Actually, there have been 7", 9" & larger wall mounted (and dockable) SBC PC touchscreens (single touch, resistive), running Windows CE,  with wired ethernet connections available for a few years. The cost was a bit too high to use for HA in general although you might have found a limited market among some of the high-end hardwired and RF systems (e.g. Crestron, who I believe offers one). The names escape me at the moment. I looked at a couple seriously but, in the end, decided they were just too costly ($600 and up) for the typical X-10 user. The volume created by Apple and Android tablets have brought prices down and added features. The AirPad would seem a natural for HA and it's a shame they didn't include an IR emitter which would allow for control of A/V gear, as well. If I were a real developer, I might take a crack at it. ;)

 -:) Hmmm, my poor, ancient, addled brain vaguely recalls sending 38kHz bursts out of the headphone jack on an early PDA using an IR LED mounted to a 1/8" stereo plug. I'll have to do a bit of digging but suspect my records went bye-bye with a NAS crash a few years back. I wonder whether the AirPad audio circuits might be capable of 38kHz and whether there's a way to time the bursts.

Ahhh, I recall that I created .WAV files of the patterns needed, eliminating the need for any timing, with L & R 180 out of phase, connecting L to cathode and R to anode - on a 3V device that gave 6V across the emitter and there was just enough current to work across the average room. With the 16/32GB of available storage using the SD slot or the Lenovo, this will work if the hardware can generate the higher frequencies (which is likely). I already have code to convert several formats to/from .WAV.  Also, most IR receivers have about 5-6kHz bandwidth so we may be able to cheat a bit if the hardware cannot do 38kHz.

I think I'll opt for the Lenovo with GPS and 16GB. Maybe they'll be more welcoming to an unreal developer.  ::)
« Last Edit: September 10, 2011, 11:18:56 AM by dhouston »
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HA Dave

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Re: Developing for Android
« Reply #10 on: September 10, 2011, 07:33:12 PM »

.......... it's a shame they didn't include an IR emitter which would allow for control of A/V gear, as well.

You know.... instead of an IR emitter... a mini USB RF transmitter would be the ticket. One that would send and receive X10 RF signals (as well as security channel signals) and the RF freqency that is used with the PowerMid IR device. So the PowerMid could be placed.... where it could receive the proper RF signal and in turn control the IR devices.

That way the tablet/AirPad device (with the proper software) could interface with a CM15A using RF. And/Or with camera views using a HA PC and Wifi. Plus the tablet could be used to set or disarm the security console. And the same Pad could control IR devices all over the house and without ever needing to "point" the tablet at anything.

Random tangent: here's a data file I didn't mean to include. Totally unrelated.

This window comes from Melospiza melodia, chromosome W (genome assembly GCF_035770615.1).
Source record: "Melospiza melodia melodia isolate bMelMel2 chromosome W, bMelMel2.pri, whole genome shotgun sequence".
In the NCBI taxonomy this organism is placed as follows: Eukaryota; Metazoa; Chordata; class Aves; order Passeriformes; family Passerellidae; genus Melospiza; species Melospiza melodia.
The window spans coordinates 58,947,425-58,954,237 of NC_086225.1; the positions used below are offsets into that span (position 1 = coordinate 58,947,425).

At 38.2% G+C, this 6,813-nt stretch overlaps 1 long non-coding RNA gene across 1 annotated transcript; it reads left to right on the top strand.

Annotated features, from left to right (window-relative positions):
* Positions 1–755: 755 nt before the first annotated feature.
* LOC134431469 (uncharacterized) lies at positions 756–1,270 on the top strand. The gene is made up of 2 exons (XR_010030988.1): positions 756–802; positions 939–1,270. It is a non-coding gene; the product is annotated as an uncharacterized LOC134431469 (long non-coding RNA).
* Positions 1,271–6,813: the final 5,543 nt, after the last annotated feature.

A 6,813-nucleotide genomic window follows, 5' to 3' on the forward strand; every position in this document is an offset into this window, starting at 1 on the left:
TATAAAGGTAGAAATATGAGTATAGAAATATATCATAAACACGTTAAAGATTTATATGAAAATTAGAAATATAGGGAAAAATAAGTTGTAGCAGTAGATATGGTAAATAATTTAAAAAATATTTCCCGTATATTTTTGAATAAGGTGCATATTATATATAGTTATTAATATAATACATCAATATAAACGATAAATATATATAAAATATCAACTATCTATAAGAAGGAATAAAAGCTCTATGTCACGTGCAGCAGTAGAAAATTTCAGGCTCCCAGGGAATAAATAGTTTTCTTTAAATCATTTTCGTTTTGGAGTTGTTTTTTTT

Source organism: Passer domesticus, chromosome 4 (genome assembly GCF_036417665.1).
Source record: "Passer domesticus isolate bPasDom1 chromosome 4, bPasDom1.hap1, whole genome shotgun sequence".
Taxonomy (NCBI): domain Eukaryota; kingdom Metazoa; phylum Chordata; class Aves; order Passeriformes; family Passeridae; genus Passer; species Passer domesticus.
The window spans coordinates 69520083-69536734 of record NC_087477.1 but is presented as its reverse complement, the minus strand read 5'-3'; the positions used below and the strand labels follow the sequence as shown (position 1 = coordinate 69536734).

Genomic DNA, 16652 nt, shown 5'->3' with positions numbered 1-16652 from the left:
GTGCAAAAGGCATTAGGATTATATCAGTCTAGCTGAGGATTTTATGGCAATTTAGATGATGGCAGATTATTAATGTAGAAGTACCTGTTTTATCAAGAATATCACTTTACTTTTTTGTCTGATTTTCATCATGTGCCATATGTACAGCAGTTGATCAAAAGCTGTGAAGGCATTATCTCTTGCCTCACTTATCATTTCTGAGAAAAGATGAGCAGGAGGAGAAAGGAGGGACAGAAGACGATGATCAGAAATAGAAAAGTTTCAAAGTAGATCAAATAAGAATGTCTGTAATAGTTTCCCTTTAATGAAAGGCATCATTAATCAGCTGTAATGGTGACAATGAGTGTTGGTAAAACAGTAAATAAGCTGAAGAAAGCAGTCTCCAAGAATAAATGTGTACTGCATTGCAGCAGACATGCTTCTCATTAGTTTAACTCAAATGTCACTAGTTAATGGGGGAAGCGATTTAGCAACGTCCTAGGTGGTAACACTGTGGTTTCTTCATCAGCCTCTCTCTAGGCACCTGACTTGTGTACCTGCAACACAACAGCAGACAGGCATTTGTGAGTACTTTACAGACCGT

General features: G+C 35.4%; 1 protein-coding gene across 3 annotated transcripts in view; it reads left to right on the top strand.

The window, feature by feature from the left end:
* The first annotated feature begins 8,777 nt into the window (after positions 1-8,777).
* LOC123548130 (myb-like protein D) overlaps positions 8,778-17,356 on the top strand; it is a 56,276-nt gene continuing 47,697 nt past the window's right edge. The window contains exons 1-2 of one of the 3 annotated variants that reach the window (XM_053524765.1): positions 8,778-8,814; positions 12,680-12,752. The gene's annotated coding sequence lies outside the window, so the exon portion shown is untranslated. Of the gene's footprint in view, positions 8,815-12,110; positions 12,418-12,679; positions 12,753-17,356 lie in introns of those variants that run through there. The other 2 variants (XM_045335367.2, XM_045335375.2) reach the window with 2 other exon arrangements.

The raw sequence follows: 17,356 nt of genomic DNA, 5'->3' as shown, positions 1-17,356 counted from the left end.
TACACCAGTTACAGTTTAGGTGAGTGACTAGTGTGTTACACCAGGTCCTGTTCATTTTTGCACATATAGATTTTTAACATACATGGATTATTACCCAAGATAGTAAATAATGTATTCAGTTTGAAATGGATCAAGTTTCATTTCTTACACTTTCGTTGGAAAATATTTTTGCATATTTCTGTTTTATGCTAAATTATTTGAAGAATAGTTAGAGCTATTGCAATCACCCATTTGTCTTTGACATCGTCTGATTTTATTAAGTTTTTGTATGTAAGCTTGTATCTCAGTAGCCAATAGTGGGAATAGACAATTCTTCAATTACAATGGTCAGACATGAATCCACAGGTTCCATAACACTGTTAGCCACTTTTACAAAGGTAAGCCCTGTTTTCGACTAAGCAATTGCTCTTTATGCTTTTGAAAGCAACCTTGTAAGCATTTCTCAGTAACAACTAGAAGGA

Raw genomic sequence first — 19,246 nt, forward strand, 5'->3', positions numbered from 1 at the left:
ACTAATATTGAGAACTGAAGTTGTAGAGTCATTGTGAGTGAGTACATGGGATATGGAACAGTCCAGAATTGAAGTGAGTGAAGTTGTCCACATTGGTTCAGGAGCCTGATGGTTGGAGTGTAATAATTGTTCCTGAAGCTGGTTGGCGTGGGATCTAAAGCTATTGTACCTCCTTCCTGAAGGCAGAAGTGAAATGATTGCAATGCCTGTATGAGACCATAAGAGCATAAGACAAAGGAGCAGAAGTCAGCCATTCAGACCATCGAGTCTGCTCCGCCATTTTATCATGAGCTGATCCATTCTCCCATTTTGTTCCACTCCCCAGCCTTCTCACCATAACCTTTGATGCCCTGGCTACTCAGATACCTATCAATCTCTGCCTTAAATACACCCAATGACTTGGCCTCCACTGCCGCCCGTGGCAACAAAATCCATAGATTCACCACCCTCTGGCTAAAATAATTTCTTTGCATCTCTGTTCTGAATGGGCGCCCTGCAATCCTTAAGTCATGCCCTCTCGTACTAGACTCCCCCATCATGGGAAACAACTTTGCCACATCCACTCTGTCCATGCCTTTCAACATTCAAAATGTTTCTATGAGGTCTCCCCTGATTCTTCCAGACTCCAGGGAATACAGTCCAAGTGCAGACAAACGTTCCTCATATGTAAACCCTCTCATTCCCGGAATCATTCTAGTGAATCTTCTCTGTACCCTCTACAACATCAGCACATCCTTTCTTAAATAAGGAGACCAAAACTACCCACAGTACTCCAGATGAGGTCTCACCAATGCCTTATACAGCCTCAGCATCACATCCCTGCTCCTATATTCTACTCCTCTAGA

Then we could have [little more than] $200 touchscreens... that could also come pretty close to filling in for a HA PC. The other ones have always been a bit too complex and pricey for me.
« Last Edit: September 10, 2011, 07:36:56 PM by HA Dave »
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dhouston

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Re: Developing for Android
« Reply #11 on: September 10, 2011, 07:50:03 PM »

a mini USB RF transmitter would be the ticket.
That would have to come from X-10 as the cost of FCC required testing is prohibitive ($5K and up).

However, most inexpensive RF transmitter modules will not switch fast enough to respond to the IR carrier. In effect, they act like an envelope detector so you could send 418MHz with the IR output via the headphone jack  assuming there would be enough current to drive the transmitter (borderline, I think). 418MHz transmitter modules are readily available. 310MHz (for sending to X-10 HA transceivers) are not.
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HA Dave

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Re: Developing for Android
« Reply #12 on: September 10, 2011, 08:06:22 PM »

I control IR devices using BVC software, and a USB-UIRT. I then use the PowerMid(s) to send the IR signals to my living spaces from the HA PC. Here's a video of that.
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dhouston

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Re: Developing for Android
« Reply #13 on: September 10, 2011, 08:22:26 PM »

I controlled X-10 and IR devices with devices of my own design (costing ~ $75 total) some 10-12 years ago. Later, I even had a touchscreen, adding an RF transmitter to a Philips Pronto Touchscreen Universal IR Remote Control. IIRC, a refurb Pronto cost me about $100 and the RF transmitter another $5. But it couldn't browse the web, had no GPS and didn't serve as a phone. 
 
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helihead

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Re: Developing for Android
« Reply #14 on: September 11, 2011, 12:06:05 PM »


Just wanted to second the recommendation for Basic4Android.  I missed the punch card days but I caught up with you at Fortran and sounds like we have pretty common background with the micros and such.  Anyway, I traditionally do more C these days but have lots of java experience as well and was using the normal android dev environment for a while.  It worked OK but I was poking around with the free version of B4A and tried to download something from the forums.  It wouldn't let me have it since I hadn't bought the thing yet but it threw a discount offer up and I ended up buying the full version for $49.

It's actually very nice and most importantly to me, very solid.  Usually, well into a project with a new IDE, language or whatever, the compiler starts freaking or the gui designer starts fighting you and you know you just did a bunch of work and got a headache.  B4A so far is rock solid and I have never had any issues.  The app I am writing right now has 23 screens and about a dozen tables using sqlite, GPS and pretty much all the sensors, etc and it works flawlessly.  It does throw java type exceptions when you bomb something but the debugging is awesome and lets you step through your code in the emulator or connected phone/tablet.

Anyway, just change the screen res to Landscape 800x480x1 (160dpi) or Portrait 480x800x1 (160dpi) and you're ready to code for the Airpad.